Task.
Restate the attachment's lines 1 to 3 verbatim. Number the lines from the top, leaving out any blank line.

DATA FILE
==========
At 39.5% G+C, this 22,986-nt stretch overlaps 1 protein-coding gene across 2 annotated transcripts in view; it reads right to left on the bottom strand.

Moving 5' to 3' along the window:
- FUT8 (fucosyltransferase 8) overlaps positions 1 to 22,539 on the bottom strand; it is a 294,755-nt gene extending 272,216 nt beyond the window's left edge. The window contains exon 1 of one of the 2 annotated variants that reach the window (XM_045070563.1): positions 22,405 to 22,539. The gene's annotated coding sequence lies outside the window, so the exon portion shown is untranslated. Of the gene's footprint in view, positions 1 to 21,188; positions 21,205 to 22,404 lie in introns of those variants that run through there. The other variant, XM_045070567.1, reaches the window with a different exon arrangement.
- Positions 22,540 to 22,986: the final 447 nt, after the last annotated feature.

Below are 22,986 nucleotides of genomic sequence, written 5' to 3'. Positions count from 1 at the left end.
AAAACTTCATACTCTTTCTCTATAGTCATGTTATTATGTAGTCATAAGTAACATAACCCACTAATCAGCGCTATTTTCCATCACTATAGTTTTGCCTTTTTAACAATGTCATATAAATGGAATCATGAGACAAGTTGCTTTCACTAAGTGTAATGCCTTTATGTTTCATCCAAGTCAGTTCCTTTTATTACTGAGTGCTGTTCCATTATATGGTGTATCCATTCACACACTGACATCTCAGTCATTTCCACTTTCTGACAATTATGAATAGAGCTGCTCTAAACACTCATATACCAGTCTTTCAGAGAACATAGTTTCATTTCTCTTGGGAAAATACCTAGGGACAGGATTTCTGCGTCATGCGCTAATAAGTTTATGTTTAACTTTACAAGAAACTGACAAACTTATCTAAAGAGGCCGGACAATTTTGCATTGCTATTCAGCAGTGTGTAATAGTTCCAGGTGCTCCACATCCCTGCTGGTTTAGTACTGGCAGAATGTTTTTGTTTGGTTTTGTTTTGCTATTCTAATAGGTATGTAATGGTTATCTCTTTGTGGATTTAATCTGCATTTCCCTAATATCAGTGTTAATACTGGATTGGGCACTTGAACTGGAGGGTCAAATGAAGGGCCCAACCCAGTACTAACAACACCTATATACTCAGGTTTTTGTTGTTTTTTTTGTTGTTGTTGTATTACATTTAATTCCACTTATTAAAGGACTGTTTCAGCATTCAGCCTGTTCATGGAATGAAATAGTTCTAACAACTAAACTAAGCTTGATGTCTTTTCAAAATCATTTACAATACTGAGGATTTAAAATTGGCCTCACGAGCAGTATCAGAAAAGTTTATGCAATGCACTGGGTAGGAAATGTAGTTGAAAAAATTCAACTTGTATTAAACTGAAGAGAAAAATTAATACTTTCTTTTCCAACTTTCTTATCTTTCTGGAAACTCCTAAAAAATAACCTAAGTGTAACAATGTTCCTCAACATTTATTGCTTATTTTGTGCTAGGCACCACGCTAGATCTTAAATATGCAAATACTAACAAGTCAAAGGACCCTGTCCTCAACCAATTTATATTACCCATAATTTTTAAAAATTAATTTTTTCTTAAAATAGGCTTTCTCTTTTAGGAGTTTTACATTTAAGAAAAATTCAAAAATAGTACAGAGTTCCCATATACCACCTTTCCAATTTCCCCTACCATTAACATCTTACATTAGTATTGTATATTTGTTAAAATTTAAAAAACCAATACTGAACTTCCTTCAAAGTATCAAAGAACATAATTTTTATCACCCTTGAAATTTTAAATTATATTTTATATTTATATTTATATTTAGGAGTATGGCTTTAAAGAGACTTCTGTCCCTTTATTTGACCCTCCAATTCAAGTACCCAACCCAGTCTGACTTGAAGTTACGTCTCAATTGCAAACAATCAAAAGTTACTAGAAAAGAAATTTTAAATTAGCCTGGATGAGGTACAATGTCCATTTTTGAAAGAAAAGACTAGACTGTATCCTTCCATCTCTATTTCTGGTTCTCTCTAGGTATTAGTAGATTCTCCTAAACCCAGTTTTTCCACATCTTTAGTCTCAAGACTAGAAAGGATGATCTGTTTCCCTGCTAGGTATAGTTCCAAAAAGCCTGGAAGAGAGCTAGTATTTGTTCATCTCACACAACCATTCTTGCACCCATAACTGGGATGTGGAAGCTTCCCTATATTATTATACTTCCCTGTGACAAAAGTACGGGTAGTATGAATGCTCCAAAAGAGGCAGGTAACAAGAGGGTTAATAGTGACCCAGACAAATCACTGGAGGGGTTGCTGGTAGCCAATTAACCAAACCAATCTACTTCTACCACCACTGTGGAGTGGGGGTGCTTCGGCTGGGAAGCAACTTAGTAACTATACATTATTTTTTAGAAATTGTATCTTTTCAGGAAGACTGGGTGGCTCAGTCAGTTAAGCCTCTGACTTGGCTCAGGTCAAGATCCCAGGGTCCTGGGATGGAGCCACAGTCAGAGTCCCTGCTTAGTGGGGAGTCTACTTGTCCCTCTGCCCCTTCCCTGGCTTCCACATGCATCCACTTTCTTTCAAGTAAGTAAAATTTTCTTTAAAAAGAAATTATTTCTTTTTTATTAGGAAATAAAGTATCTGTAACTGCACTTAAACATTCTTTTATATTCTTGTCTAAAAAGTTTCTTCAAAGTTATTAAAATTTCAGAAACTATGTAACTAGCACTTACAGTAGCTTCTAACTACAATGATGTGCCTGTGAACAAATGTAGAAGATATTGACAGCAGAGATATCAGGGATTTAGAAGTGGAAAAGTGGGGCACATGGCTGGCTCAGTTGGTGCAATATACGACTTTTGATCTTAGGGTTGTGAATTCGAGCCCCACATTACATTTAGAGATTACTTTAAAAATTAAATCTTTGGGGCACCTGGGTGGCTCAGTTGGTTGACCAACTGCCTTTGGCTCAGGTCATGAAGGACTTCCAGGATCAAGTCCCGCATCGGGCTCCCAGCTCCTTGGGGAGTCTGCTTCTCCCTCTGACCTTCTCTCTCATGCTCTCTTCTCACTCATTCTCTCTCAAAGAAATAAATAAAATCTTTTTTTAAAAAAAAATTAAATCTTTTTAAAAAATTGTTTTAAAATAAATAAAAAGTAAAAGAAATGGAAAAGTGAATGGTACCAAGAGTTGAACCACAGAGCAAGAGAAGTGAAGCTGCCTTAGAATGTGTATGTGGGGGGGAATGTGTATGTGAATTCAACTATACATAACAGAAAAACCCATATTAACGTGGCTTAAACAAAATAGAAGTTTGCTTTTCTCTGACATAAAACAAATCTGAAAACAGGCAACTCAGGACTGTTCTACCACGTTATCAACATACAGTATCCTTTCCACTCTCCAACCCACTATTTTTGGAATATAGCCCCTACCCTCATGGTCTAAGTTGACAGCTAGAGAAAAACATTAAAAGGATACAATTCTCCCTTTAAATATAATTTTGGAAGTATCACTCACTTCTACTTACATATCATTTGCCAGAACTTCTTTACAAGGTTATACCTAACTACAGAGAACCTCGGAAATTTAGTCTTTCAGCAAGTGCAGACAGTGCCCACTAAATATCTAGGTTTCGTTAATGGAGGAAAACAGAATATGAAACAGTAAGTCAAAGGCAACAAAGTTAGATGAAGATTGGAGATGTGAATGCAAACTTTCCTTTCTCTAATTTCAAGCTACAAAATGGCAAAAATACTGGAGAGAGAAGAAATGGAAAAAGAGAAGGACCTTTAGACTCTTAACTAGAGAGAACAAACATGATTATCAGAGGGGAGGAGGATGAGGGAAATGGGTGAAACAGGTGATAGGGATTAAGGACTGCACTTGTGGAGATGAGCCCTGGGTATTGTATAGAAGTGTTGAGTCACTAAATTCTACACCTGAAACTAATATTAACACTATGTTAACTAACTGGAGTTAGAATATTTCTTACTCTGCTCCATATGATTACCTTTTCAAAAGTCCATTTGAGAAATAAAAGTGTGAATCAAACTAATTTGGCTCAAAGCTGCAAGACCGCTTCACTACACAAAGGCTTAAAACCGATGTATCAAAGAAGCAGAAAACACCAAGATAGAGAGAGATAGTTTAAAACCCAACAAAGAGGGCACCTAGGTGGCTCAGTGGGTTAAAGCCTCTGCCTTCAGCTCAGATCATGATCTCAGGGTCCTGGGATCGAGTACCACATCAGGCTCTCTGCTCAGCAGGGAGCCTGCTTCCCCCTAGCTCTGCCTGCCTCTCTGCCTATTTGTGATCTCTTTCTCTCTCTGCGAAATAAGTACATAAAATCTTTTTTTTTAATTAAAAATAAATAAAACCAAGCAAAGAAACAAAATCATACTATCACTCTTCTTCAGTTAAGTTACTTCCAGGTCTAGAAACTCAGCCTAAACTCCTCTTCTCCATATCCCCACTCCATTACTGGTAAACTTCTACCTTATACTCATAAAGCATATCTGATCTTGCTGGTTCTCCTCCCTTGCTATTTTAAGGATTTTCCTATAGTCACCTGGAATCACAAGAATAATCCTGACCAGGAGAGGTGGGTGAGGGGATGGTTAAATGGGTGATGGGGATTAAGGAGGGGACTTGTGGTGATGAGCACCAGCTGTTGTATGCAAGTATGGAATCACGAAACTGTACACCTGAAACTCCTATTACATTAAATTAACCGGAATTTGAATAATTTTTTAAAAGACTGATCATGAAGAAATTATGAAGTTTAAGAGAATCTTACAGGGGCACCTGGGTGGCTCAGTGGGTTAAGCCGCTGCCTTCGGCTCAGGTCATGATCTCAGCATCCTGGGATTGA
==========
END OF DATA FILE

At 39.5% G+C, this 22,986-nt stretch overlaps 1 protein-coding gene across 2 annotated transcripts in view; it reads right to left on the bottom strand.

Moving 5' to 3' along the window:
- FUT8 (fucosyltransferase 8) overlaps positions 1 to 22,539 on the bottom strand; it is a 294,755-nt gene extending 272,216 nt beyond the window's left edge. The window contains exon 1 of one of the 2 annotated variants that reach the window (XM_045070563.1): positions 22,405 to 22,539. The gene's annotated coding sequence lies outside the window, so the exon portion shown is untranslated. Of the gene's footprint in view, positions 1 to 21,188; positions 21,205 to 22,404 lie in introns of those variants that run through there. The other variant, XM_045070567.1, reaches the window with a different exon arrangement.